Does Your Supply Chain Include a “Plan B”?

At one point last winter, Florida was the only one of the 50 states that did not have snow on the ground.  The. Only. One.  That meant that winter weather was a factor in places that don’t even own snow removal equipment – places like Mauna Loa, Southern California and Dallas.

But what do you do when you’ve got a shipment of goods that need to be delivered by a drop dead date, and simply cannot be sidetracked by an unexpected snowstorm or other unexpected malady?  Last year, for example, Purolator received a call from a Chicago business that absolutely had to have a package delivered to Vancouver by the following morning.  Why the urgency?  The package to be delivered was a plaque that was needed for the opening ceremonies of the Vancouver Special Olympics.  

Fortunately for this particular business, Purolator was able to help, and the package arrived in Vancouver in time for the ceremony.  But what if it’s not as lucky next time?  And what if it’s your business, and your reputation on the line if a package does not arrive in time.  In fact, a study conducted by Accenture consulting found that while 73 percent of respondents experienced supply chain disruptions in the past five years, 94 percent said the disruption impacted profitability and affected their ability to meet customer expectations.  And 36 percent said it took more than a month to recover.  A month!  Does your business have the luxury of that much time?

The key to a solid “Plan B,” lies with your logistics provider.  A good provider will be able to work with you to develop contingency plans in case something goes wrong.  But you’ll need to be proactive in making sure that your carrier has the capability to offer a Plan B.  A few questions to ask:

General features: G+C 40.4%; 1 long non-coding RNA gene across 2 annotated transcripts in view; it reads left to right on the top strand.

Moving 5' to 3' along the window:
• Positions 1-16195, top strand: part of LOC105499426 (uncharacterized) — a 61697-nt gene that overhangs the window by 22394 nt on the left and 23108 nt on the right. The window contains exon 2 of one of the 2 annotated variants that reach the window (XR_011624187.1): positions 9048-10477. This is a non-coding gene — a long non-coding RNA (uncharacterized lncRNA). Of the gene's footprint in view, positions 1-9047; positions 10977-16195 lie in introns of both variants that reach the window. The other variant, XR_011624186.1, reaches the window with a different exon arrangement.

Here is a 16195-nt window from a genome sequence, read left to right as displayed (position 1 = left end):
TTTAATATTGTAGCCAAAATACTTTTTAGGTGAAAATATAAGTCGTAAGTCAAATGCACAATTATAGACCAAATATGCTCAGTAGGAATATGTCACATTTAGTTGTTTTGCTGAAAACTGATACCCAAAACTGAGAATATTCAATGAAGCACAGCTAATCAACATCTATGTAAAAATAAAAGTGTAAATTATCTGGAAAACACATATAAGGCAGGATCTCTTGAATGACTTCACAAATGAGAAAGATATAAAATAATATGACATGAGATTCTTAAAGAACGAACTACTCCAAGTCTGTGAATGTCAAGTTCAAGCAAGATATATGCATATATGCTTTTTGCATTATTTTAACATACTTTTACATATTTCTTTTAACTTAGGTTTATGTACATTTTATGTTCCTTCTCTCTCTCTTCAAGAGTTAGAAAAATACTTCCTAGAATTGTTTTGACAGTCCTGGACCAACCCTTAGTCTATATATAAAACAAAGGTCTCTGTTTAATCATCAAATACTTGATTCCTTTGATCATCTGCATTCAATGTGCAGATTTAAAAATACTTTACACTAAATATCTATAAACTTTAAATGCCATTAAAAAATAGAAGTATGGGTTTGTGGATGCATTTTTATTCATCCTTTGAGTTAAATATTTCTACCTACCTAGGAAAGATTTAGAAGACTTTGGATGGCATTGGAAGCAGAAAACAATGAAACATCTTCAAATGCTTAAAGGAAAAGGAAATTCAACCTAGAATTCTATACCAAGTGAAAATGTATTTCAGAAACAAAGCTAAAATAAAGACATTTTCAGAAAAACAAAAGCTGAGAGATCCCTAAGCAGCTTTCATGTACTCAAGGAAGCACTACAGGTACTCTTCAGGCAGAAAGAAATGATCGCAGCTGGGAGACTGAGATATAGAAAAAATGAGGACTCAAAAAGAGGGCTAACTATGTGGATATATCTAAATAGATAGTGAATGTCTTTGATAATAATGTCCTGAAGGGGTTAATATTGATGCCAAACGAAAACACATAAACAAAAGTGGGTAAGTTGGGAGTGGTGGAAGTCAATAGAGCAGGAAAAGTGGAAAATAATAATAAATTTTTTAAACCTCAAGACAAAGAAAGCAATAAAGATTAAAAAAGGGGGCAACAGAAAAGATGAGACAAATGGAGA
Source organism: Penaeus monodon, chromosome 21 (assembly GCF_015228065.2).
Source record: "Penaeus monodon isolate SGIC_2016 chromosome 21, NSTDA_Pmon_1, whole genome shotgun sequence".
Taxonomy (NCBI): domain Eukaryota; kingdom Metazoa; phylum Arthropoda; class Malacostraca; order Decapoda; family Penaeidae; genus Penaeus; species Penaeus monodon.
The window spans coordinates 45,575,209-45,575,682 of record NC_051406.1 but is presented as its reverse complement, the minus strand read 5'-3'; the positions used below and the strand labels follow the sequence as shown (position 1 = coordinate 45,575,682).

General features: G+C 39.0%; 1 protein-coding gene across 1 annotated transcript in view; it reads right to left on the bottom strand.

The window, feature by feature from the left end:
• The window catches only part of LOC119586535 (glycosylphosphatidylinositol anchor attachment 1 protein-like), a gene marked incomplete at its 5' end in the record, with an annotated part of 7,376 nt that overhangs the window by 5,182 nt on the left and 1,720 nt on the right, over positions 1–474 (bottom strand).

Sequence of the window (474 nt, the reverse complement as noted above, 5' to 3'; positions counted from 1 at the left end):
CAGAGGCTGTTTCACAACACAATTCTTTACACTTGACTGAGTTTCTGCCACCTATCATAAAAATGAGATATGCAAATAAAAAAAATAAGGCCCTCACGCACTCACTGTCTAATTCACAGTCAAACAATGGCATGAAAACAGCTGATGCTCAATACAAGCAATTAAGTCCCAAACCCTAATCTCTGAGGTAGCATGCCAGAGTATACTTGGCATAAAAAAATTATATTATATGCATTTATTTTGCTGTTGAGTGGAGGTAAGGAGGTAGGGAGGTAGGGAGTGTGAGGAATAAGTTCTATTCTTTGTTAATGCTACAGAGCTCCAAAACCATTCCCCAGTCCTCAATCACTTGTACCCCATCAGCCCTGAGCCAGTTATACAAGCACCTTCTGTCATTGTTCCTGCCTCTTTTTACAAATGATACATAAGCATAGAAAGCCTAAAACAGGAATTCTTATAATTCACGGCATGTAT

• What is the carrier’s modus operandi for when a truck breaks down?
  • Does the carrier have flexibility to re-route shipments that have been delayed, either due to equipment problems, infrastructure delays or processing errors?
  • How deep is the carrier’s distribution network?  Can it accommodate late-breaking changes and urgent shipping needs?
  • If a shipment involves a border crossing, can the carrier ensure that all paperwork will be completed, and no unnecessary delays will be incurred?
  • While no one can predict the weather, does the carrier have resources to ensure a rapid recovery and alternate routing should inclement weather be a factor?  Does the carrier have access to multiple modes?

And the list goes on.  If your carrier cannot satisfy your concerns about being able to offer a viable Plan B – time to look for a new carrier.   Like it or not, the unexpected will happen!

This entry was posted in Supply Chain Management and tagged , , , , , , . Bookmark the permalink.

Leave a Reply

Your email address will not be published. Required fields are marked *

You may use these HTML tags and attributes: <a href="" title=""> <abbr title=""> <acronym title=""> <b> <blockquote cite=""> <cite> <code> <del datetime=""> <em> <i> <q cite=""> <strike> <strong>